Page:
Sun, Apr 14, 2019 - Page 6 News List

US-China dispute benefits Taiwan

By Juan Fernando Herrera Ramos

At the beginning of last month, US President Donald Trump tweeted that he was going to delay further increasing tariffs on Chinese goods. The planned increase was part of the US government’s efforts to significantly change the way that China conducts its economic affairs, tackle intellectual property issues and some of the policies it considers unfair toward US companies doing business in the Asian country.

In Trump’s tweet, he wrote that because there were “productive talks, I will be delaying the US increase in tariffs now scheduled for March 1. Assuming both sides make additional progress, we will be planning a Summit for President Xi [Jinping, (習近平)] and myself, at Mar-a-Lago, to conclude an agreement. A very good weekend for US & China!”

While this was without a doubt good news for global markets, which have been rattled by the tension between the two countries, the fact that there was not a signed agreement cannot be ignored. For now, no one knows for sure what the ultimate result will be.

At the beginning of the conflict, the future looked very dark for Taiwanese companies, especially considering how intertwined Taiwanese and Chinese production lines were.

However, after months of conflict with no resolution in sight, it is worth asking: Can Taiwanese companies benefit from the trade dispute between China and the US?

The simple answer is yes, and it seems that there are many Taiwanese companies that have either already benefited or are in the process of moving their manufacturing lines to seize new opportunities.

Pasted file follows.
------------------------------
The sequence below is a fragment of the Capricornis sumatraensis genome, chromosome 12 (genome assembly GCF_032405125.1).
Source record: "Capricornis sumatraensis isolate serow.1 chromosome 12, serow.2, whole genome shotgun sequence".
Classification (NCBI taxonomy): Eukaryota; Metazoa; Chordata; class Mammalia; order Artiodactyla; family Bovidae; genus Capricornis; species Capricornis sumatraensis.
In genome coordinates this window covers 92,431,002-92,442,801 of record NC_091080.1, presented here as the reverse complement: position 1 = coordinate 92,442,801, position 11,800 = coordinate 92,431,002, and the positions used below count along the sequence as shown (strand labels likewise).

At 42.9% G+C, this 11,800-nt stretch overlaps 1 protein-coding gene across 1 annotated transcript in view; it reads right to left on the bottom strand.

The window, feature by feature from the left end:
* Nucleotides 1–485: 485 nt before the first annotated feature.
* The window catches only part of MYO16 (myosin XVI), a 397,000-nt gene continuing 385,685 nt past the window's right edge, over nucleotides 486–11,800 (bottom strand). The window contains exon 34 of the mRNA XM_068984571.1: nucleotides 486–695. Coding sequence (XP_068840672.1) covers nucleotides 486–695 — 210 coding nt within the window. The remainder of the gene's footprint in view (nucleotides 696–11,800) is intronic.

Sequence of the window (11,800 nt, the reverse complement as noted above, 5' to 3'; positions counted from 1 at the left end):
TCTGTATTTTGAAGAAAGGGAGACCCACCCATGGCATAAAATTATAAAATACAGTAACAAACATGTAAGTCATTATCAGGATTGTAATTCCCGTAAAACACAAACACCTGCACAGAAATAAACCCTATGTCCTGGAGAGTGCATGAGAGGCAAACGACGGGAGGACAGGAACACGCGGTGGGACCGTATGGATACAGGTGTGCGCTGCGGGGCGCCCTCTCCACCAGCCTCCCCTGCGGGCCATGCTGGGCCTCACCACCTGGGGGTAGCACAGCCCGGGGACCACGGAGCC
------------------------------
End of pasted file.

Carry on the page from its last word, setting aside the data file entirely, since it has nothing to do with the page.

Among the companies that have already moved their production lines from China is Eclat Textile, an apparel supplier to companies such as Adidas, Nike and Under Armour. Eclat Textile left China for Cambodia and Vietnam a few years ago and was one of the first companies to benefit from the trade spat.

The Nikkei Asian Review in September last year reported that key iPhone assembler Pegatron has discussed plans to move from China to avoid tariffs on networking devices.

Some Taiwanese electronics manufacturers, such as New Kinpo Group and Delta Electronics, have also reportedly announced plans to move their factories to other countries in Southeast Asia.

Reuters has reported that Apple plans this year to begin assembling top-end iPhones at Hon Hai Precision Industry’s unit in India. This is in addition to the smartphones they already make in that country for Xiaomi, and is an attempt at mitigating the effects of the trade spat.

It is not only countries such as Vietnam, Cambodia and India that Taiwanese companies are looking to, Taiwan has also emerged as a good option.

President Tsai Ing-wen’s (蔡英文) administration is well aware of this and is trying to capitalize on it. The government last year launched a three-year program offering benefits to companies moving their operations back home, such as tax credits, discounts on utility fees and assistance with finding land and recruitment.

All of these incentives have one goal: to tackle the criticism that her government has received for not doing enough for the Taiwanese economy and increase the number of jobs in the nation. If successful, this will help her re-election campaign.

In November last year, Bloomberg published an article that said there were signs that the trade dispute was having a positive effect on Taiwan, describing a jump in industrial production that was a direct result of companies moving their production lines back home.

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